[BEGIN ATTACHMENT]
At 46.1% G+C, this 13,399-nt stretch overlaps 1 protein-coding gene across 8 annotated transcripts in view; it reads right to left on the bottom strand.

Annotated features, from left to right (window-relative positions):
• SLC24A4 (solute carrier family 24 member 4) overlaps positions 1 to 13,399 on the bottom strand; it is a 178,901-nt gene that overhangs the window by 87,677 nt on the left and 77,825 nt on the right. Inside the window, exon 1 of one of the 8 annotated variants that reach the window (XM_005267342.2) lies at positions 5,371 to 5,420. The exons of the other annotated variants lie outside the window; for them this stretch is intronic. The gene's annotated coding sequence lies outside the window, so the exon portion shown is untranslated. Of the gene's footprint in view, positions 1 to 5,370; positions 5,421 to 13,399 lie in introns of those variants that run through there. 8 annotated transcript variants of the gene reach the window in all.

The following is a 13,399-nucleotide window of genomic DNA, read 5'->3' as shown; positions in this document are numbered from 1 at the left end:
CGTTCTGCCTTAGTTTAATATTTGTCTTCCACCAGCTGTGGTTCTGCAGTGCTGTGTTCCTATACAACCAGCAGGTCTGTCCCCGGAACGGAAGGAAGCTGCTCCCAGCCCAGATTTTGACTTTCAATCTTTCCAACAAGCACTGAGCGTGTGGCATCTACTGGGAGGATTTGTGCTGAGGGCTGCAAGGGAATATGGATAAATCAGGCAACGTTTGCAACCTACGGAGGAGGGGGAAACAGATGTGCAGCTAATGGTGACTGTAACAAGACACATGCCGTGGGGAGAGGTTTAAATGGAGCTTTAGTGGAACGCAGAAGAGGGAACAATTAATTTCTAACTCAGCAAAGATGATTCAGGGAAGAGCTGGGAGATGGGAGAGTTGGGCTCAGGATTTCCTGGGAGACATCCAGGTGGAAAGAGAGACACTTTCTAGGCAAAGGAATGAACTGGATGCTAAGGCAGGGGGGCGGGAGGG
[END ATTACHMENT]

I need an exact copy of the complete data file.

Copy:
At 46.1% G+C, this 13,399-nt stretch overlaps 1 protein-coding gene across 8 annotated transcripts in view; it reads right to left on the bottom strand.

Annotated features, from left to right (window-relative positions):
• SLC24A4 (solute carrier family 24 member 4) overlaps positions 1 to 13,399 on the bottom strand; it is a 178,901-nt gene that overhangs the window by 87,677 nt on the left and 77,825 nt on the right. Inside the window, exon 1 of one of the 8 annotated variants that reach the window (XM_005267342.2) lies at positions 5,371 to 5,420. The exons of the other annotated variants lie outside the window; for them this stretch is intronic. The gene's annotated coding sequence lies outside the window, so the exon portion shown is untranslated. Of the gene's footprint in view, positions 1 to 5,370; positions 5,421 to 13,399 lie in introns of those variants that run through there. 8 annotated transcript variants of the gene reach the window in all.

The following is a 13,399-nucleotide window of genomic DNA, read 5'->3' as shown; positions in this document are numbered from 1 at the left end:
CGTTCTGCCTTAGTTTAATATTTGTCTTCCACCAGCTGTGGTTCTGCAGTGCTGTGTTCCTATACAACCAGCAGGTCTGTCCCCGGAACGGAAGGAAGCTGCTCCCAGCCCAGATTTTGACTTTCAATCTTTCCAACAAGCACTGAGCGTGTGGCATCTACTGGGAGGATTTGTGCTGAGGGCTGCAAGGGAATATGGATAAATCAGGCAACGTTTGCAACCTACGGAGGAGGGGGAAACAGATGTGCAGCTAATGGTGACTGTAACAAGACACATGCCGTGGGGAGAGGTTTAAATGGAGCTTTAGTGGAACGCAGAAGAGGGAACAATTAATTTCTAACTCAGCAAAGATGATTCAGGGAAGAGCTGGGAGATGGGAGAGTTGGGCTCAGGATTTCCTGGGAGACATCCAGGTGGAAAGAGAGACACTTTCTAGGCAAAGGAATGAACTGGATGCTAAGGCAGGGGGGCGGGAGGG